A 24-year-old former civil engineer charged with stabbing a policeman at the July 1 protest in Hong Kong was sacked five months ago for taking part in a strike, a court heard on Friday.
Wong Kwan-wa appeared at Eastern Court to face one count of wounding with intent, after he was arrested just before midnight on Wednesday at Hong Kong International Airport attempting to leave the city.
Prosecutors did not lay any additional charges related to the new national security law against Wong, a former employee of China State Construction Engineering (Hong Kong), who worked as a part-time chef at a Taiwanese noodle shop before his arrest.
Get the latest insights and analysis from our Global Impact newsletter on the big stories originating in China.
Police investigations were ongoing, including the collection of security footage in the area of Causeway Bay where the attack took place, and in Tsz Ching Estate in Wong Tai Sin, where Wong lived.
Wong was not required to enter a plea, but was remanded in custody by Magistrate Ho Chun-yiu after prosecutors objected to his temporary release. He will appear in the same court again on August 24. He can renew his bail application at the High Court.
A queue of more than 100 people who hoped to hear the proceedings snaked outside the court on Friday afternoon after police announced Wong’s prosecution, but none of his family members showed up.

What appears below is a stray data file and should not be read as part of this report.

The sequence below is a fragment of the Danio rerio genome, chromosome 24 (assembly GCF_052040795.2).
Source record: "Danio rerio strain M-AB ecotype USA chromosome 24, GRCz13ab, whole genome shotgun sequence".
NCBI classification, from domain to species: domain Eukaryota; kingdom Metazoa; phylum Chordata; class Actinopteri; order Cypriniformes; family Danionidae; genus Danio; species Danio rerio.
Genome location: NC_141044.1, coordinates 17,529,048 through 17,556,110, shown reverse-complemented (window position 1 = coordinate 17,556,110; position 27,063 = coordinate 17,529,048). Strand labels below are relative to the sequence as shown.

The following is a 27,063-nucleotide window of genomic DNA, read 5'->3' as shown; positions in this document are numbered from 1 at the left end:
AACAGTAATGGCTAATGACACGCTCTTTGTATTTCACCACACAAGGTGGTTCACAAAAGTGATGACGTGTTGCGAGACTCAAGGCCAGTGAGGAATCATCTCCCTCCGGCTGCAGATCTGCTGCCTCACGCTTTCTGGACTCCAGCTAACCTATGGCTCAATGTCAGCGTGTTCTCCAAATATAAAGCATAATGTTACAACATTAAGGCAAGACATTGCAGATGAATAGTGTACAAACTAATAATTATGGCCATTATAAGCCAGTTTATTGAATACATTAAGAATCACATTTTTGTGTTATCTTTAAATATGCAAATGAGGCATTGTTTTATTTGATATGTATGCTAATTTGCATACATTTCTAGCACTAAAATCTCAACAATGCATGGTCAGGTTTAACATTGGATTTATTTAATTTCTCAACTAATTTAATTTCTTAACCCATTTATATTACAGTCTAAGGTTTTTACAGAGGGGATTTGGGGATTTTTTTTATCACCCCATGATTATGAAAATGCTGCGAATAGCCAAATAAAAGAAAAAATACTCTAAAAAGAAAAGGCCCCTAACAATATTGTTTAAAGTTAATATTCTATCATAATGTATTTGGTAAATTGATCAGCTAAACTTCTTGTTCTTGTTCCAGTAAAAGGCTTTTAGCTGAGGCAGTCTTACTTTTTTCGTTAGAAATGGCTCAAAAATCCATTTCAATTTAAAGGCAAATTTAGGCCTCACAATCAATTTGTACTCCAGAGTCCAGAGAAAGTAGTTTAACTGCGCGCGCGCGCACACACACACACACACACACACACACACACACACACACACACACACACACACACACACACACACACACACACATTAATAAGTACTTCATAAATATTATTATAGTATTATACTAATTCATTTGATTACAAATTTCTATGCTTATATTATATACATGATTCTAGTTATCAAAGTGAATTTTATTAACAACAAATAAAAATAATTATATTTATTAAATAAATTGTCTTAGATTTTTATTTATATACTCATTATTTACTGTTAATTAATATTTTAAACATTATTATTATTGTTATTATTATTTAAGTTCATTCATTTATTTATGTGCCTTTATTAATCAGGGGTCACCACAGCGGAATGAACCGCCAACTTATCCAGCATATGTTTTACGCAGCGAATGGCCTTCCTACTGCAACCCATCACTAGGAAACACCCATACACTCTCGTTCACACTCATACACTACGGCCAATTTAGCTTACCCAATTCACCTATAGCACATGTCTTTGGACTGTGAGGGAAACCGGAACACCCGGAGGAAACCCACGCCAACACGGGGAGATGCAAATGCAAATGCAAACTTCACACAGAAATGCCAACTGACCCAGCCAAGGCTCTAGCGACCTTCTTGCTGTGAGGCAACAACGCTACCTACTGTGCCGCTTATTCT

The incident occurred around 4pm on Wednesday, when a police officer tried to subdue a protester taking part in the unauthorised protest against the new national security law.
Four protesters were said to have attacked the policeman, identified as Constable 25116 by prosecutors, with Wong allegedly stabbing him in the shoulder.
Prosecutor Vincent Lee Ting-wai revealed that police was able to pin down the defendant’s identity following an anonymous tip, which said the knifeman was about to take a flight to London late on Wednesday night.
The whistle-blower, whose identity remained unclear, did not tell police the name of the assailant, or which flight he was on board, Lee continued.
Defence lawyer David Chu Po-tin said his client had worked as a civil engineer for six months after graduating from the University of Hong Kong, but was fired in February because he had refused to work.
Wounding with intent is a criminal offence that carries a maximum sentence of life in prison.
On Wednesday, police arrested more than 370 people for offences including unlawful assembly, disorderly conduct in public, obstructing police and possession of weapons.
Ten people were arrested in connection with secession offences under the new national security law, with a 23-year-old man who allegedly ploughed his motorcycle into police officers becoming the first person to be charged under the legislation.
Nine others, who have not been charged, have been released on police bail.
Additional reporting by Lilian Cheng
Rebel City: Hong Kong’s Year of Water and Fire is a new book of essays that chronicles the political confrontation that has gripped the city since June 2019. Edited by the South China Morning Post's Zuraidah Ibrahim and Jeffie Lam, the book draws on work from the Post's newsrooms across Hong Kong, Beijing, Washington and Singapore, with unmatched insights into all sides of the conflict. Buy directly from SCMP today and get a 15% discount (regular price HKD$198). It is available at major bookshops worldwide or online through Amazon, Kobo, Google Books, and eBooks.com.
This article Hong Kong protests: police stabbing suspect remanded in custody after court appearance first appeared on South China Morning Post